severe that the child is impaired in processing linguistic information through
hearing, with or without amplification, that adversely affects a child's
educational performance.

Emotional disturbance

Emotional disturbance is defined as follows:
The term means a condition
exhibiting one or more of the following characteristics over a long period of
time and to a marked degree that adversely affects a child's educational
performance:
(A) An inability to learn that
cannot be explained by intellectual, sensory, or health factors.
(B) An inability to build or maintain satisfactory
interpersonal relationships with peers and teachers.
(C) Inappropriate types of behavior or feelings under normal
circumstances.
(D) A general pervasive mood of unhappiness or depression.
(E) A tendency to develop physical symptoms or fears
associated with personal or school problems.

(ii) The term includes schizophrenia. The term does not apply
to children who are socially maladjusted, unless it is determined that they
have an emotional disturbance.

Hearing impairment

Hearing impairment means an impairment in hearing,
whether permanent or fluctuating, that adversely affects a child's educational
performance but that is not included under the definition of deafness in this

Mental retardation

Mental retardation means significantly subaverage
general intellectual functioning, existing concurrently with deficits in
adaptive behavior and manifested during the developmental period, that
adversely affects a child's educational performance.

Multiple disabilities

Multiple disabilities means concomitant
impairments (such as mental retardation-blindness, mental
retardation-orthopedic impairment, etc.), the combination of which causes such
severe educational needs that they cannot be accommodated in special education
programs solely for one of the impairments. The term does not include deaf-blindness.

Orthopedic impairment

Orthopedic impairment means a severe orthopedic
impairment that adversely affects a child's educational performance. The term
includes impairments caused by congenital anomaly (e.g., clubfoot, absence of
some member, etc.), impairments caused by disease (e.g., poliomyelitis, bone
tuberculosis, etc.), and impairments from other causes (e.g., cerebral palsy,
amputations, and fractures or burns that cause contractures).

Other health impairment

Other health impairment means having limited
strength, vitality or alertness, including a heightened alertness to environmental stimuli, that results in limited alertness with respect to the educational environment, that-
Is due to chronic or acute health problems such as asthma, attention deficit disorder or attention deficit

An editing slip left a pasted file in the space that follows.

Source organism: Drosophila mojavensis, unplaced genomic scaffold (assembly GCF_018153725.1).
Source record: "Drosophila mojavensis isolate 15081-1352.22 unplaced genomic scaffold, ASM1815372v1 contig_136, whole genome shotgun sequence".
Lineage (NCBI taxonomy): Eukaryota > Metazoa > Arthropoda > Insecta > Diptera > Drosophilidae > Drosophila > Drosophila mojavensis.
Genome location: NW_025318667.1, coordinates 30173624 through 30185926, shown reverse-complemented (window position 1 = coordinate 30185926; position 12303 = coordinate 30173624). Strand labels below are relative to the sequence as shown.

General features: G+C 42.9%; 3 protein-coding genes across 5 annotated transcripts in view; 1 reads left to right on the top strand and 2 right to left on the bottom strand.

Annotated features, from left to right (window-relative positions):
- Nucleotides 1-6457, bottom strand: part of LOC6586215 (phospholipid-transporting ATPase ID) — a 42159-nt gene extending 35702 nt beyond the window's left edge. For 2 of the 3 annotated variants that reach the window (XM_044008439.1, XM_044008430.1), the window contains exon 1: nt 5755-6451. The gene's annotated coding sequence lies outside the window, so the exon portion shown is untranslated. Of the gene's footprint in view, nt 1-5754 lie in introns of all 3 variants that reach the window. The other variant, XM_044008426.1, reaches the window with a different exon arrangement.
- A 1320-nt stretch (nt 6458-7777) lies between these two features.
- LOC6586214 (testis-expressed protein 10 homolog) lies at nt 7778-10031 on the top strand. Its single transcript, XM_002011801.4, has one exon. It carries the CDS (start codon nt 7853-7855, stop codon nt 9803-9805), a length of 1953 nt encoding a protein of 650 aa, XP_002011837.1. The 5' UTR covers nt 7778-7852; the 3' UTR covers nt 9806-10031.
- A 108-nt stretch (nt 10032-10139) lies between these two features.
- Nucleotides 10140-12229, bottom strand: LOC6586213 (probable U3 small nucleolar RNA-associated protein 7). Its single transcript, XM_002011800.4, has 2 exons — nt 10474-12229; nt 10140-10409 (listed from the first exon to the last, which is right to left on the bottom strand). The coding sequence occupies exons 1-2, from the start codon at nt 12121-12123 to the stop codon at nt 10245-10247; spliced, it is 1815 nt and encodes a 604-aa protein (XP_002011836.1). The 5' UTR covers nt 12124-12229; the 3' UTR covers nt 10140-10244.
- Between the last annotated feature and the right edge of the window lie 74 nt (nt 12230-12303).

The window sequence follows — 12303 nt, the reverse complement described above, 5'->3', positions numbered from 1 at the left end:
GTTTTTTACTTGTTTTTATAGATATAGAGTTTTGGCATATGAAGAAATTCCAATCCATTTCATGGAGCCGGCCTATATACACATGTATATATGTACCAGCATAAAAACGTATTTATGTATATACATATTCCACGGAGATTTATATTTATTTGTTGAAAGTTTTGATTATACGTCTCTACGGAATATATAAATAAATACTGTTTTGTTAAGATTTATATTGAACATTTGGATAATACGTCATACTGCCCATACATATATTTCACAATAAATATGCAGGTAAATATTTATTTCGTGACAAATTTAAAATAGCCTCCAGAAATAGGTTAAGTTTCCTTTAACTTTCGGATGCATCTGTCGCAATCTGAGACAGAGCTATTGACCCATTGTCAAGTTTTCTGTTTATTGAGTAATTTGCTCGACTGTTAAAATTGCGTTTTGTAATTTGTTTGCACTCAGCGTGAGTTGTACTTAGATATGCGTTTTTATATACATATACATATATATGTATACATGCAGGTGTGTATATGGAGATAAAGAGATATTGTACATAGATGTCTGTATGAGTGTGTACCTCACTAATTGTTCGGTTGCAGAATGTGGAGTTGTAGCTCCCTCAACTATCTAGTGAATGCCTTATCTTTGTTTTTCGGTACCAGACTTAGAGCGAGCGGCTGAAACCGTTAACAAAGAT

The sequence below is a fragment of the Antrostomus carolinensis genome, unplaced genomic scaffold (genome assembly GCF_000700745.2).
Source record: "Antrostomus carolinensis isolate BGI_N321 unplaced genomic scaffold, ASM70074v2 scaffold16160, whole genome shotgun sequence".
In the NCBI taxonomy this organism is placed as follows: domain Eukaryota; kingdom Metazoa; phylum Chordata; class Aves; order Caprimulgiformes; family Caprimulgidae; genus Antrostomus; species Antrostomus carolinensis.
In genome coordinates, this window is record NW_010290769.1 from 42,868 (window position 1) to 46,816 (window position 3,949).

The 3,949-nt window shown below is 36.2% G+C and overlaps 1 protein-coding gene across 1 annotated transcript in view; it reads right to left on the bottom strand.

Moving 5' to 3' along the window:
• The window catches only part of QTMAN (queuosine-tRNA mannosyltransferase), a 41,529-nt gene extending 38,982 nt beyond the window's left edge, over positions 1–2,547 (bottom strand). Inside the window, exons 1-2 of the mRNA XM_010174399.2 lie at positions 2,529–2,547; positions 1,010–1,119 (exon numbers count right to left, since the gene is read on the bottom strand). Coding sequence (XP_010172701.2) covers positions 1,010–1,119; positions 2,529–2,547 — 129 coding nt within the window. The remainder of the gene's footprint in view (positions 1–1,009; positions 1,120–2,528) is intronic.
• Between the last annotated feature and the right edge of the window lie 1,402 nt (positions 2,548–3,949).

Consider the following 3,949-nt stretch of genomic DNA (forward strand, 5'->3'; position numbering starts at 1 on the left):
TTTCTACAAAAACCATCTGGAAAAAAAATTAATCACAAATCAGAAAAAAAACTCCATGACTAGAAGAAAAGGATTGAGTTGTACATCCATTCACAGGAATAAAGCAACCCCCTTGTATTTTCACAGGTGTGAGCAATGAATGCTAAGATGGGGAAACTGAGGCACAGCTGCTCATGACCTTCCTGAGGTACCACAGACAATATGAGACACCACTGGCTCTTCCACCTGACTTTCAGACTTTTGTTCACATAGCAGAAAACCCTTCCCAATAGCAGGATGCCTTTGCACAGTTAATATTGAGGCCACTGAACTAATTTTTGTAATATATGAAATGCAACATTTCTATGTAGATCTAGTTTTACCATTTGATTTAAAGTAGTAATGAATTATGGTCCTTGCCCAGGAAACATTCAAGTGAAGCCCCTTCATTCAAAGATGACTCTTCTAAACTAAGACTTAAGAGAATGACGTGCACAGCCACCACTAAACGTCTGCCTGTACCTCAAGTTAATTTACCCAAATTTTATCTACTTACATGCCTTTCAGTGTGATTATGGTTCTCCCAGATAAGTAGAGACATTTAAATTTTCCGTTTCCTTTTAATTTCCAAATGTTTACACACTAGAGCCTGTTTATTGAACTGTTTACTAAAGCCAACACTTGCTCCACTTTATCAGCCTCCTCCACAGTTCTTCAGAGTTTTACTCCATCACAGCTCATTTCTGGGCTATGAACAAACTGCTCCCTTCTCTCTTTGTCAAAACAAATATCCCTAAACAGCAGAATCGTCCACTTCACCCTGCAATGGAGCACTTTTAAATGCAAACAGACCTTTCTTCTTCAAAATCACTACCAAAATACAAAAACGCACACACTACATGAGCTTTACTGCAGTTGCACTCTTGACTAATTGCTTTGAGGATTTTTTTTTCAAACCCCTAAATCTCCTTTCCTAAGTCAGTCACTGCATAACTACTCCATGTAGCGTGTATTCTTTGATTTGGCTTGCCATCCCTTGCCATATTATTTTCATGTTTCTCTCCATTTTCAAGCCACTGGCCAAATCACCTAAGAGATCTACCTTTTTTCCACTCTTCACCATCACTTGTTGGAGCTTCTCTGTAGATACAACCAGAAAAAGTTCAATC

hyperactivity disorder, diabetes, epilepsy, a heart condition, hemophilia, lead poisoning, leukemia, nephritis, rheumatic fever, and sickle cell anemia; and
(ii) Adversely affects a child's educational performance.

Specific learning disability

Specific learning disability is defined as
follows:
General. The term means
a disorder in one or more of the basic psychological processes involved in
understanding or in using language, spoken or written, that may manifest itself
in an imperfect ability to listen, think, speak, read, write, spell, or to do
mathematical calculations, including conditions such as perceptual
disabilities, brain injury, minimal brain dysfunction, dyslexia, and
developmental aphasia.
(ii) Disorders not included. The term does not include
learning problems that are primarily the result of visual, hearing, or motor
disabilities, of mental retardation, of emotional disturbance, or of
environmental, cultural, or economic disadvantage.

Speech or language impairment

Speech or language impairment means a
communication disorder, such as stuttering, impaired articulation, a language
impairment, or a voice impairment, that adversely affects a child's educational
performance.

Traumatic brain injury

Traumatic brain injury means an acquired injury
to the brain caused by an external physical force, resulting in total or
partial functional disability or psychosocial impairment, or both, that
adversely affects a child's educational performance. The term applies to open
or closed head injuries resulting in impairments in one or more areas, such as
cognition; language; memory; attention; reasoning; abstract thinking; judgment;
problem-solving; sensory, perceptual, and motor abilities; psychosocial
behavior; physical functions; information processing; and speech. The term does
not apply to brain injuries that are congenital or degenerative, or to brain
injuries induced by birth trauma.

Visual impairment including blindness

Visual impairment including blindness means an
impairment in vision that, even with correction, adversely affects a child's
educational performance. The term includes both partial sight and blindness.